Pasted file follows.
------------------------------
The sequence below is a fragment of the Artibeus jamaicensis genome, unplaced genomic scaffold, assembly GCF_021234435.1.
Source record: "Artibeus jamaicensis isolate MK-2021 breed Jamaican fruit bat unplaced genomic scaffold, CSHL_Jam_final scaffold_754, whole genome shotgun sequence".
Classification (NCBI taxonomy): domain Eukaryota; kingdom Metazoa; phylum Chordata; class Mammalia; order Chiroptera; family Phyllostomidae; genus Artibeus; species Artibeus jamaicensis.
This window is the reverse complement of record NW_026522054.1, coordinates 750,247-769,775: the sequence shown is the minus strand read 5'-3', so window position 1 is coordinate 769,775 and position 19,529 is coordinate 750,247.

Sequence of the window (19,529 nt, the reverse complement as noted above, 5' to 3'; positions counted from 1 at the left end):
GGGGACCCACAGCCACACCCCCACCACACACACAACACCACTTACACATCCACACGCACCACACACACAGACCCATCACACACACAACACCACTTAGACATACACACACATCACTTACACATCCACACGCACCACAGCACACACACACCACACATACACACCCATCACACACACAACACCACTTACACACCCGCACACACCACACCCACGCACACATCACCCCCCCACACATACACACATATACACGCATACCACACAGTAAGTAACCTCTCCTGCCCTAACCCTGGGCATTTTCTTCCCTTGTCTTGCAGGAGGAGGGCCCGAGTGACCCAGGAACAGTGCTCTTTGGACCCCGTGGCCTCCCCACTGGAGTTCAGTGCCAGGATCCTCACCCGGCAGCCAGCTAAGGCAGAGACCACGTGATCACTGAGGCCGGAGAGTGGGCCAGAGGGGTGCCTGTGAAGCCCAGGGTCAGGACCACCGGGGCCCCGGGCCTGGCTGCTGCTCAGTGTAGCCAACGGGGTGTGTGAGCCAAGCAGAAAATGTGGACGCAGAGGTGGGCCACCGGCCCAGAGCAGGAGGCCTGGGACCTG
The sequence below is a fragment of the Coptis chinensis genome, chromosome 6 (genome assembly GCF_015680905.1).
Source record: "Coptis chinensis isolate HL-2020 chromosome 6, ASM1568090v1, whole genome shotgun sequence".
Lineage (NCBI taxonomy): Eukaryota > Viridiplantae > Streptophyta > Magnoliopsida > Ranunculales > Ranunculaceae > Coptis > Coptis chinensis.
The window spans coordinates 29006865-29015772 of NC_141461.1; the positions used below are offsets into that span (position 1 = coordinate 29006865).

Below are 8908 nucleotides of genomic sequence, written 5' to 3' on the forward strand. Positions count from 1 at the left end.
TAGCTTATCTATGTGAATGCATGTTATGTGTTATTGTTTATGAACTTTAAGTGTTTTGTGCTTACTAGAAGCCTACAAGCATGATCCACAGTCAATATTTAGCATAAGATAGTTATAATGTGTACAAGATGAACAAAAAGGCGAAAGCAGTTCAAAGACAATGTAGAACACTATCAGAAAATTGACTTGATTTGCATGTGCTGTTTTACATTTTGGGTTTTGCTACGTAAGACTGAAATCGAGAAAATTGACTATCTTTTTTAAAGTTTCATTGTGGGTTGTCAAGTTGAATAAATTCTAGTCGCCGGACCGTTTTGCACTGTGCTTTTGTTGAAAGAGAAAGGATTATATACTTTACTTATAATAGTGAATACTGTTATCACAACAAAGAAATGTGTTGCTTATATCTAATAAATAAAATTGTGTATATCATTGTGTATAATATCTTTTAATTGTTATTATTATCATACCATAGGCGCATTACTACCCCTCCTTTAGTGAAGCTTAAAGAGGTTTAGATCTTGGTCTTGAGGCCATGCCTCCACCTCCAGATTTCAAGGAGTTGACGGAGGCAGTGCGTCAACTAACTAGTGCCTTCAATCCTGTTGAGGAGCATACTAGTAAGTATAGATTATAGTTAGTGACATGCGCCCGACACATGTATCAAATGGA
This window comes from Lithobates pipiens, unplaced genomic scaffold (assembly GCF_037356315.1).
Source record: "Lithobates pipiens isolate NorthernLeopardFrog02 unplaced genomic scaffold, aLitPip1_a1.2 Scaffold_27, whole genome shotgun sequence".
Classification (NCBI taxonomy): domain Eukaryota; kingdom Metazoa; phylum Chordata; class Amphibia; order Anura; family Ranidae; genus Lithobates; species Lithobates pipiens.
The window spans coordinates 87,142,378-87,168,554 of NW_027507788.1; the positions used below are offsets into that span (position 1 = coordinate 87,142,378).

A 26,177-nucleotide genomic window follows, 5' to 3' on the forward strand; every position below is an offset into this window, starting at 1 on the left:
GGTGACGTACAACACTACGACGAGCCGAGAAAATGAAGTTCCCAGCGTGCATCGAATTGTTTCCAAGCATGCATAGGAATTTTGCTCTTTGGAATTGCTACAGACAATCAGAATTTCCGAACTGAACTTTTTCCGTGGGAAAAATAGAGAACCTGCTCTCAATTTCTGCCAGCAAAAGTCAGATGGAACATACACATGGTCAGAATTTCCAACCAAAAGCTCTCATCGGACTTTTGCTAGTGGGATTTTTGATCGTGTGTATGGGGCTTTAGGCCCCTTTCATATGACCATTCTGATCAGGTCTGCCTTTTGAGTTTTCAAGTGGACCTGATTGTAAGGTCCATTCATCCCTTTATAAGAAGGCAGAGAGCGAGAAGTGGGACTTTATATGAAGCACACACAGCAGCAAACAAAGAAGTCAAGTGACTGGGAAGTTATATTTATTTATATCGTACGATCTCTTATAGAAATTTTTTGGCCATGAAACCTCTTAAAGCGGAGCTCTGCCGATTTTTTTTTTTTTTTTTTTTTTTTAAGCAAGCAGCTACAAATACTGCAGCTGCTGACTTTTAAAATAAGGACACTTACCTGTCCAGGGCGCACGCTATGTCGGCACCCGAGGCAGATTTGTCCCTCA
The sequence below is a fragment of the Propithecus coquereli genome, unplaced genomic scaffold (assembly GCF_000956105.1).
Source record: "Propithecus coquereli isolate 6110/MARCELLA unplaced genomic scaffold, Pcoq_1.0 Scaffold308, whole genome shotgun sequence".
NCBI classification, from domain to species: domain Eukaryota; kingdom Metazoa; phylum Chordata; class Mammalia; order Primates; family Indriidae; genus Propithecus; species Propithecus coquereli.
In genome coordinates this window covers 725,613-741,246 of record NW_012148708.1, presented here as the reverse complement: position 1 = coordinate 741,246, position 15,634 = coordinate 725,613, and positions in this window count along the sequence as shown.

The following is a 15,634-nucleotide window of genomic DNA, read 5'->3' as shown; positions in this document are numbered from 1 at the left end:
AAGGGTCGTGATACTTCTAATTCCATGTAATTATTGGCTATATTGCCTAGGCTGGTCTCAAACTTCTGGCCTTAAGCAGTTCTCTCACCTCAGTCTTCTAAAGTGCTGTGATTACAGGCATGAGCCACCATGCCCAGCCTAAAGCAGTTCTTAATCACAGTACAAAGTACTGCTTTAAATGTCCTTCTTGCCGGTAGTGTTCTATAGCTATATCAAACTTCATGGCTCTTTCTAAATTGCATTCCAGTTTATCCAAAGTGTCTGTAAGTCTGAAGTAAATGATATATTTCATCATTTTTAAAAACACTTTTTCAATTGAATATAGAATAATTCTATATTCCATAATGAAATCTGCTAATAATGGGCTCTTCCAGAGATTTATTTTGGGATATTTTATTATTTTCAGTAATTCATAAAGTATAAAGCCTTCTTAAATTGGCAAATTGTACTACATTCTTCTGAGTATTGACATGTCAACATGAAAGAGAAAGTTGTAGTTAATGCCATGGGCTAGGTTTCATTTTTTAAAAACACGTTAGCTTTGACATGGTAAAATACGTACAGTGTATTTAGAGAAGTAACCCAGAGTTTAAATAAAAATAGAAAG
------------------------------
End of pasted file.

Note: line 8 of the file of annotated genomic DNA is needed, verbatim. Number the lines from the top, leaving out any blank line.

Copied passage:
Source record: "Coptis chinensis isolate HL-2020 chromosome 6, ASM1568090v1, whole genome shotgun sequence".